On the third day, we got up and ate breakfast and started taking camp down. We grabbed our box lunches and then mailed post cards which would be "mailed by mules". Since we were going up the easier Bright Angel trail to the Indian Garden campground, we had a shorter day than coming down. We passed several mule trains on our way to Indian Garden, but the trail was not too crowded with other hikers. We only ran into a couple of groups. One guy we felt bad for. He had a small backpack with plastic grocery bags tied to it. And he was struggling with the hike. He definitely did not prepare properly.

We were able to get the campsite set up about five and a half hours after we started hiking. One huge gust of wind nearly blew everything away while we were setting up — luckily the tents were held down. We had to "stake" my tent with rocks because the ground was too hard to pound in the cheap aluminum stakes the rental company provided. Then since it was way too early to just sit around and do nothing we let our backpacks and hiked a bit more to get a good view across the canyon form a different perspective. We saw a storm coming over the North Ridge. We could see the snow from where we were. That night the wind got really strong and it got cold so we did not play cards or anything. There was a nice moon over the lodges at the top of the canyon when I went out after it got dark.

On Wednesday morning, we ate breakfast and broke camp for our last segment of the hike. The snow never made it to us overnight. The weather was pretty clear but cold when we started out. As we climbed a bit in altitude, we saw some snow on the sides of the canyon but none on the ground. But in a half hour climb, the North Rim went from clear to obscured by snow. By the time we reached a shelter for lunch, we were getting flurries. We had planned on meeting Mom in that shelter, but since it was snowing and cold we decided to move on to the top of the trail and meet Mom en route. She had taken a train out to Arizona and then to the Grand Canyon to meet us for the rest of the trip. The hike got a bit steeper and the elevation was nearly back up to 6000 feet so the high altitude training was coming in handy for me. A group of mountain goats were walking down long the trail. Right after we saw them, we ran into Mom. She was delayed because she had got off the main trail onto a spur. Luckily some people ahead of her asked where she was trying to go and directed her back to Bright Angel. I gave her my hiking poles to make it easier for her to get back up to the South Rim. Once we got to the top we checked into the Maswik Lodge after some confusion and took showers. We ate at one of the restaurants at the El Tovar hotel and had a good large meal with a bottle of wine and told Mom about our hike. We stayed there for two hours and had a lot of food then we went back to the hotel and went to sleep.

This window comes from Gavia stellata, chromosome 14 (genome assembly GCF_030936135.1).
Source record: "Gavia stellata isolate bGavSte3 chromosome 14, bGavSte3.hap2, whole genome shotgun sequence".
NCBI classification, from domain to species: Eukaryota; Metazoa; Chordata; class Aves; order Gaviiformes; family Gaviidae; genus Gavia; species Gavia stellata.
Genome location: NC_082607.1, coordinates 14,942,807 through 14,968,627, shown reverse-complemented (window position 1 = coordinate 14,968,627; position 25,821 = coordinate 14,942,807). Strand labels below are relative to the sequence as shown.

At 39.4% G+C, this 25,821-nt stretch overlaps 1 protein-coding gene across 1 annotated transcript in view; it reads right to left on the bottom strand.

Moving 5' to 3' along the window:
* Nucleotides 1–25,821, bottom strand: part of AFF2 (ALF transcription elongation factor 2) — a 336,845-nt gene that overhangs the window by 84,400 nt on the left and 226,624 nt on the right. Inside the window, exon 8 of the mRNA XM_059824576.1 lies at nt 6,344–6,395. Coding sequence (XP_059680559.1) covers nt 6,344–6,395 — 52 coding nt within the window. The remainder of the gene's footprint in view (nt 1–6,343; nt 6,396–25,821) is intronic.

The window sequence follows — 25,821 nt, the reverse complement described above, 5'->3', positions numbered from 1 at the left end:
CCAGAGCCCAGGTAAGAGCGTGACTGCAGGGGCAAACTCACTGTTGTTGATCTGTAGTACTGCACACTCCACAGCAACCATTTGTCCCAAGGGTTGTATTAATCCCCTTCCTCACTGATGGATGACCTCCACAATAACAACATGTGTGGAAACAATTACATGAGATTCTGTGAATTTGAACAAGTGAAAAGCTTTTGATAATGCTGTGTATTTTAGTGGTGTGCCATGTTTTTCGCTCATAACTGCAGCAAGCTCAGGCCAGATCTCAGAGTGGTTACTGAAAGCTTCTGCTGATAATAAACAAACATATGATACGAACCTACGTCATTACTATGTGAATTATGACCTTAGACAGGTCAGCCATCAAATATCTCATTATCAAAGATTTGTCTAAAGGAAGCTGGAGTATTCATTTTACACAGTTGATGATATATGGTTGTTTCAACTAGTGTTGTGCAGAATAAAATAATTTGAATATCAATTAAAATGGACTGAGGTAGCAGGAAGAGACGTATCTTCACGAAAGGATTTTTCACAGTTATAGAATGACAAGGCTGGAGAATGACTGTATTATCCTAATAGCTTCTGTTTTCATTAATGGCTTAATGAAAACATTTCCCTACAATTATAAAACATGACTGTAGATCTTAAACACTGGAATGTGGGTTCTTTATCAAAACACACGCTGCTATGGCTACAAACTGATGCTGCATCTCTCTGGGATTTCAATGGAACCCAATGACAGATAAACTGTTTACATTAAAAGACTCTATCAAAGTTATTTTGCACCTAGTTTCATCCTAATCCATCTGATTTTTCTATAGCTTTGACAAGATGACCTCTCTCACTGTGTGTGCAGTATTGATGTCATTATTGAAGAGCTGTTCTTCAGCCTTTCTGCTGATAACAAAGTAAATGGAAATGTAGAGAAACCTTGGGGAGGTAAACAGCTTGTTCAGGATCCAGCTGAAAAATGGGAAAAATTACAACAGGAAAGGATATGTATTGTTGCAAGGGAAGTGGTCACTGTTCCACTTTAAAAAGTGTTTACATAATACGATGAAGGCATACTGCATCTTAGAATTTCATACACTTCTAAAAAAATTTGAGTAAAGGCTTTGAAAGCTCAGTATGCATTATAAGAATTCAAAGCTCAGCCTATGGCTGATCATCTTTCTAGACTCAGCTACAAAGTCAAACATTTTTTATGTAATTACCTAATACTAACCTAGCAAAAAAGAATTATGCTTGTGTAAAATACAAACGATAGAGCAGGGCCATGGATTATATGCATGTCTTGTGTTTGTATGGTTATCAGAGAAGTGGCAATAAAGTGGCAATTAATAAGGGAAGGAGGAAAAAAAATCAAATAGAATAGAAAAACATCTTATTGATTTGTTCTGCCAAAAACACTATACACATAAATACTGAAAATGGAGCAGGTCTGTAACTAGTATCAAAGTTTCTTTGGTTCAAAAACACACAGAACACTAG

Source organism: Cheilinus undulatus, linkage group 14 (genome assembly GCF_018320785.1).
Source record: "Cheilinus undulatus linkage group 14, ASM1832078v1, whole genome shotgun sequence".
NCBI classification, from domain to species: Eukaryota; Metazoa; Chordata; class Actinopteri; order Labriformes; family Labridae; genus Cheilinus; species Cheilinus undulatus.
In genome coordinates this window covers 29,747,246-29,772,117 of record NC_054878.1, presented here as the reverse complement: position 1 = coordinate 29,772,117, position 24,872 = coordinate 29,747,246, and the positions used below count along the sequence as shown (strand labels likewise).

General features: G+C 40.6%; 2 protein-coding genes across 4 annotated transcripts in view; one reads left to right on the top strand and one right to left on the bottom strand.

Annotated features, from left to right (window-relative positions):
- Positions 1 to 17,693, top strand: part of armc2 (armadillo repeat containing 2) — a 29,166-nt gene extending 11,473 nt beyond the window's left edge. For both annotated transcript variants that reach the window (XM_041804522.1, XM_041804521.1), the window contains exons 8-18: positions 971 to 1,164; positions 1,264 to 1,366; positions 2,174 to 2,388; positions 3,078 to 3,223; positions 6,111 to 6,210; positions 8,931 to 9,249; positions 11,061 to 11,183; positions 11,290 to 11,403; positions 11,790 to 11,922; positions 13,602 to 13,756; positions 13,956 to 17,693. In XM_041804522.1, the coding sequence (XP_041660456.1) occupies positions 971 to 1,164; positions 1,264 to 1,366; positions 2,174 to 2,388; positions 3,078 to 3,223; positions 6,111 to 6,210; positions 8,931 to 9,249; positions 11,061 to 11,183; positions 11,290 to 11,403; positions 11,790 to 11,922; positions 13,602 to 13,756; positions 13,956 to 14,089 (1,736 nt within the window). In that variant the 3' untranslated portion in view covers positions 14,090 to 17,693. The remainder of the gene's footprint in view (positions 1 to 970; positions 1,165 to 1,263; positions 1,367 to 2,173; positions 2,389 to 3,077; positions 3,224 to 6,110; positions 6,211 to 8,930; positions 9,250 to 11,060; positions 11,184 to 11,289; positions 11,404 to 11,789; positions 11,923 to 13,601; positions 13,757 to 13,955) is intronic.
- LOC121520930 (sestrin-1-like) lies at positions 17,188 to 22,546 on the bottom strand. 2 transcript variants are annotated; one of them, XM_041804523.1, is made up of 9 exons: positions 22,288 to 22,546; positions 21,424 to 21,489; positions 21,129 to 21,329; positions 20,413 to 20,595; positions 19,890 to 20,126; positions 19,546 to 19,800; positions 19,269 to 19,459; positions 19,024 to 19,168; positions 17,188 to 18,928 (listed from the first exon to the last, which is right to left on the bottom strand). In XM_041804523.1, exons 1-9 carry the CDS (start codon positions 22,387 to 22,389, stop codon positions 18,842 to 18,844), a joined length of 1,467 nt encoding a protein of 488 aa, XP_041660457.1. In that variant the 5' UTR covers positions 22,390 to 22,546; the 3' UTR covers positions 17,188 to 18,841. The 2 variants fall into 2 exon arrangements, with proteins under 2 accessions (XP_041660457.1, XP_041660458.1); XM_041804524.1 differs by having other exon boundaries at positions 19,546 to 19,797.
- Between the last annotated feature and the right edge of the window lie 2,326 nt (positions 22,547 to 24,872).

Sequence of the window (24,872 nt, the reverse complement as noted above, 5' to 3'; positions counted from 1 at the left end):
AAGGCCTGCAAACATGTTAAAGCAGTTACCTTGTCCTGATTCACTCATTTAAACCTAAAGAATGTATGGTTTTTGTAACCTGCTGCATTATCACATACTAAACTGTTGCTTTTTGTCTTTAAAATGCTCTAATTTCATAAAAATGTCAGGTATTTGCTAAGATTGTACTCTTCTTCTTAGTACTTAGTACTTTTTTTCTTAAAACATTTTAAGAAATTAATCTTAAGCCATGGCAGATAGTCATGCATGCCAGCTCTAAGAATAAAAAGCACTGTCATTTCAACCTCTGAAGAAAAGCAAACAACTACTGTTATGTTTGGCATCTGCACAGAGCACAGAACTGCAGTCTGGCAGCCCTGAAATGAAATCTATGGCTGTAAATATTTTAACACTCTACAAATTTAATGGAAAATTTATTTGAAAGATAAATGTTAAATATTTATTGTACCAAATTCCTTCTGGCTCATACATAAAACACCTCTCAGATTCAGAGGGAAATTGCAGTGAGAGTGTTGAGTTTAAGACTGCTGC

On October 29th, we got going at 8:30 by walking over to the cafi to eat breakfast. Then we packed the car and parked it at the lodge and took the shuttle to the end of the Blue Line at the Canyon View Visitor Center. From here we were able to walk along the Rim Trail for three or so miles back to our lodge and our car. Before we started heading for the car, we walked out to Yaki Point (7262 ft). From the Rim Trail we were able to see Phantom Ranch at the bottom of the canyon and the South Kaibab Trail. We were able to show Mom how we hiked down. A bit further along we passed the trailhead for Bright Angel Trail and since it was not snowing we could easily see the Indian Garden Campground where we camped on Wednesday. It was cold while we were walking but at last it wasn't snowing. We stopped off at the Hopi House and looked at the Hopi items they had for sale. As we were hiking and driving through the park we saw many mule deer.

We ate lunch at the Bight Angel Lodge and then drove the care along Desert View Road to the Eastern Entrance of the park stopping at all the look-outs along the way. We also stopped at the Tusayan Museum and Ruins and too the walking tour of the Puebloan Village (A.D. 1185). We saw the foundations of dwellings and kivas. Kivas were structures used for religious purposes by the Pueblo tribes. We ended the drive at the Watchtower pull-out. Since it was close to sunset we decided to stay and watch. It was beautiful! They were doing controlled burns nearby and that helped make the sunset look more spectacular since there was smoke and particulate in the air. It had been around 32 degrees today but was sunny. But that night it was supposed to drop to 9 at the Rim and 24 in the canyon. We were glad we would not be in the ten tonight. We went left the park and headed for Flagstaff. First we went to the camping store to return the rental tent then we checked into the Little America hotel in Flagstaff. We ate Thai food at a small restaurant near the hotel.